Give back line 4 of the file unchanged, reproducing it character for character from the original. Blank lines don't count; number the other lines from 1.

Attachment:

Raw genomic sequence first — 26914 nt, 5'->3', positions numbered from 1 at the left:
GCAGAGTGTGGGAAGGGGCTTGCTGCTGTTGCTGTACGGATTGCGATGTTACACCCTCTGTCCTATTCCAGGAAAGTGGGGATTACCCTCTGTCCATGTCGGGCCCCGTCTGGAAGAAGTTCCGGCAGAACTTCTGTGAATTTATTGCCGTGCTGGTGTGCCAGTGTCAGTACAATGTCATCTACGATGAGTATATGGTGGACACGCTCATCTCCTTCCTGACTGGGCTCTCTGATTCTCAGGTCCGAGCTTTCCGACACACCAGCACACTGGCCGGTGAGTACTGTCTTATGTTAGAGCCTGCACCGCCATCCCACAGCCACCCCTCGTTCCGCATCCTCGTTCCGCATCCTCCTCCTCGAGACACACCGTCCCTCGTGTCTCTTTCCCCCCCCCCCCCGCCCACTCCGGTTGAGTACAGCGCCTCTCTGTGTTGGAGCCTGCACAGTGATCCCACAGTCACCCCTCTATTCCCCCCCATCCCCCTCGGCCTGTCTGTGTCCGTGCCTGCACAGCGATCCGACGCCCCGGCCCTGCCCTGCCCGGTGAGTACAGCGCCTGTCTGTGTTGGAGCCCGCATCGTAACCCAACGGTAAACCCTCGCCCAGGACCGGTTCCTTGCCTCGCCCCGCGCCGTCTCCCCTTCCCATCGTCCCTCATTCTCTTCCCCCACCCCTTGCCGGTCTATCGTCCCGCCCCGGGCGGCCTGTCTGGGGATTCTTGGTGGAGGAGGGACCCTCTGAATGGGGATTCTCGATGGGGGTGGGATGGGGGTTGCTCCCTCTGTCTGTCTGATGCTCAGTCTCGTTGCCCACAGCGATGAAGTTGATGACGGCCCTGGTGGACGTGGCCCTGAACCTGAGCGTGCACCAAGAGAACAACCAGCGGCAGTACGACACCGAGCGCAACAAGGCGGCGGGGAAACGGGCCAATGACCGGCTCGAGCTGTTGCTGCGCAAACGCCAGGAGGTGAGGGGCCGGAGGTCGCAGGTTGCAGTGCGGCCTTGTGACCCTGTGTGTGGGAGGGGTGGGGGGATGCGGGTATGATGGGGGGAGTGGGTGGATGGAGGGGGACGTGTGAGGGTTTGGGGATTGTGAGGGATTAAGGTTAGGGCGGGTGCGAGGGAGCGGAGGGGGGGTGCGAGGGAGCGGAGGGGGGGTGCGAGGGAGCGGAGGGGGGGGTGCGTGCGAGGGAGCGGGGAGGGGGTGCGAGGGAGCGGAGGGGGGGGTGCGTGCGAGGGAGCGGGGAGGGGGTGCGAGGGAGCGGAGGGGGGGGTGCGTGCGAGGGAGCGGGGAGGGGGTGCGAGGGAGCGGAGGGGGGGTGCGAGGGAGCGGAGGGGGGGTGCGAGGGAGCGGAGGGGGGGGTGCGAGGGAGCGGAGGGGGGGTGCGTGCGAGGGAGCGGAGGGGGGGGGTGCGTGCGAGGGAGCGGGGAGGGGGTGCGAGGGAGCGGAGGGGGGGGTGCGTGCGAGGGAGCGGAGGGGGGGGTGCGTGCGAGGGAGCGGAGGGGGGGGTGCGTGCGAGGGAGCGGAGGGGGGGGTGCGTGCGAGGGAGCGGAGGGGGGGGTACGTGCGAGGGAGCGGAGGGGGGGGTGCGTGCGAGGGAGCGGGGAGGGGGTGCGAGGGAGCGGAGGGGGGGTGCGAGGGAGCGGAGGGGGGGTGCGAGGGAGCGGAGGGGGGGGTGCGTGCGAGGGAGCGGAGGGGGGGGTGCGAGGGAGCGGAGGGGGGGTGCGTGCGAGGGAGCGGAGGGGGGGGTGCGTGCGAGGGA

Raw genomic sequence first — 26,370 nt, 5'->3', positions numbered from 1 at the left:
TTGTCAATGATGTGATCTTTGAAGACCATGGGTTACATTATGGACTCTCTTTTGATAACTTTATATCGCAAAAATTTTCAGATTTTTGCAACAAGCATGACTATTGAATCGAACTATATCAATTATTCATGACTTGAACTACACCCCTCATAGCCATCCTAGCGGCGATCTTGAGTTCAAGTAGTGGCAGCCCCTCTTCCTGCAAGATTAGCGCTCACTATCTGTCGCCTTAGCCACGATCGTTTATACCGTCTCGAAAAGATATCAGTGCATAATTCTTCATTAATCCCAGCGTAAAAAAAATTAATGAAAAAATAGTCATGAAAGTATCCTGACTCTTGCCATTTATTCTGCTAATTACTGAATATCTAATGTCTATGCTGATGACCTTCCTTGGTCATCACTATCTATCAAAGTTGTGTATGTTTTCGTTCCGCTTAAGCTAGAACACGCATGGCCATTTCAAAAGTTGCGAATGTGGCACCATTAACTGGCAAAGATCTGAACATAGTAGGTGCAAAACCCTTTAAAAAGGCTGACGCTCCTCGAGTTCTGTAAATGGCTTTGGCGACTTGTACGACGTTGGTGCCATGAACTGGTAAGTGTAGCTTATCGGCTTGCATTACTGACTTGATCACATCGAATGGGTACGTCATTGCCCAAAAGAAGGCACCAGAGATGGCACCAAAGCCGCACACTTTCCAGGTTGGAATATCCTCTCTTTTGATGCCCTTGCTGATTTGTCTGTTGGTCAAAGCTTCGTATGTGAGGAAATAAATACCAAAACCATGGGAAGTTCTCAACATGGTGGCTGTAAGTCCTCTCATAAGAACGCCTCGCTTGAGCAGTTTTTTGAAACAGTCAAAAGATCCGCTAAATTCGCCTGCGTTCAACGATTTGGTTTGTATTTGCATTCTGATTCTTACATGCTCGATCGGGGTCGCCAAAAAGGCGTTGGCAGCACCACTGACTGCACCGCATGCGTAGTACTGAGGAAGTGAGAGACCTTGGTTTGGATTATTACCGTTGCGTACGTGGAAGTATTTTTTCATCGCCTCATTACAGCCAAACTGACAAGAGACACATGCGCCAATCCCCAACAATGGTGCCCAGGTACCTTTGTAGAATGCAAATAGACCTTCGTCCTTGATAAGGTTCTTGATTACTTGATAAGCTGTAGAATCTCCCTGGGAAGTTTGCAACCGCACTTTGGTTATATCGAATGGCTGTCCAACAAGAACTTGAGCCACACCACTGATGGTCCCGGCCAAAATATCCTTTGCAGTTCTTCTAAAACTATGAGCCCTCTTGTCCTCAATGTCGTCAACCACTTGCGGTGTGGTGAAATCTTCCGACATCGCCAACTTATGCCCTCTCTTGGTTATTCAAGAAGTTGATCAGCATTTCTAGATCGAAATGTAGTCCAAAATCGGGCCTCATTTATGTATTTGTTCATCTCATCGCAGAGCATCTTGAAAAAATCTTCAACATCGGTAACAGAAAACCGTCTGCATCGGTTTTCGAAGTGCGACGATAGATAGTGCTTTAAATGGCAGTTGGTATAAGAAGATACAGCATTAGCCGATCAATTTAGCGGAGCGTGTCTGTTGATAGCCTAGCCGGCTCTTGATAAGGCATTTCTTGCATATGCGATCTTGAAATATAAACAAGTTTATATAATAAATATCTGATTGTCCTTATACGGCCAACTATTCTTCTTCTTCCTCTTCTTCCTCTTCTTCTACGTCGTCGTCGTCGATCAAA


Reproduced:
TTGTCAATGATGTGATCTTTGAAGACCATGGGTTACATTATGGACTCTCTTTTGATAACTTTATATCGCAAAAATTTTCAGATTTTTGCAACAAGCATGACTATTGAATCGAACTATATCAATTATTCATGACTTGAACTACACCCCTCATAGCCATCCTAGCGGCGATCTTGAGTTCAAGTAGTGGCAGCCCCTCTTCCTGCAAGATTAGCGCTCACTATCTGTCGCCTTAGCCACGATCGTTTATACCGTCTCGAAAAGATATCAGTGCATAATTCTTCATTAATCCCAGCGTAAAAAAAATTAATGAAAAAATAGTCATGAAAGTATCCTGACTCTTGCCATTTATTCTGCTAATTACTGAATATCTAATGTCTATGCTGATGACCTTCCTTGGTCATCACTATCTATCAAAGTTGTGTATGTTTTCGTTCCGCTTAAGCTAGAACACGCATGGCCATTTCAAAAGTTGCGAATGTGGCACCATTAACTGGCAAAGATCTGAACATAGTAGGTGCAAAACCCTTTAAAAAGGCTGACGCTCCTCGAGTTCTGTAAATGGCTTTGGCGACTTGTACGACGTTGGTGCCATGAACTGGTAAGTGTAGCTTATCGGCTTGCATTACTGACTTGATCACATCGAATGGGTACGTCATTGCCCAAAAGAAGGCACCAGAGATGGCACCAAAGCCGCACACTTTCCAGGTTGGAATATCCTCTCTTTTGATGCCCTTGCTGATTTGTCTGTTGGTCAAAGCTTCGTATGTGAGGAAATAAATACCAAAACCATGGGAAGTTCTCAACATGGTGGCTGTAAGTCCTCTCATAAGAACGCCTCGCTTGAGCAGTTTTTTGAAACAGTCAAAAGATCCGCTAAATTCGCCTGCGTTCAACGATTTGGTTTGTATTTGCATTCTGATTCTTACATGCTCGATCGGGGTCGCCAAAAAGGCGTTGGCAGCACCACTGACTGCACCGCATGCGTAGTACTGAGGAAGTGAGAGACCTTGGTTTGGATTATTACCGTTGCGTACGTGGAAGTATTTTTTCATCGCCTCATTACAGCCAAACTGACAAGAGACACATGCGCCAATCCCCAACAATGGTGCCCAGGTACCTTTGTAGAATGCAAATAGACCTTCGTCCTTGATAAGGTTCTTGATTACTTGATAAGCTGTAGAATCTCCCTGGGAAGTTTGCAACCGCACTTTGGTTATATCGAATGGCTGTCCAACAAGAACTTGAGCCACACCACTGATGGTCCCGGCCAAAATATCCTTTGCAGTTCTTCTAAAACTATGAGCCCTCTTGTCCTCAATGTCGTCAACCACTTGCGGTGTGGTGAAATCTTCCGACATCGCCAACTTATGCCCTCTCTTGGTTATTCAAGAAGTTGATCAGCATTTCTAGATCGAAATGTAGTCCAAAATCGGGCCTCATTTATGTATTTGTTCATCTCATCGCAGAGCATCTTGAAAAAATCTTCAACATCGGTAACAGAAAACCGTCTGCATCGGTTTTCGAAGTGCGACGATAGATAGTGCTTTAAATGGCAGTTGGTATAAGAAGATACAGCATTAGCCGATCAATTTAGCGGAGCGTGTCTGTTGATAGCCTAGCCGGCTCTTGATAAGGCATTTCTTGCATATGCGATCTTGAAATATAAACAAGTTTATATAATAAATATCTGATTGTCCTTATACGGCCAACTATTCTTCTTCTTCCTCTTCTTCCTCTTCTTCTACGTCGTCGTCGTCGATCAAA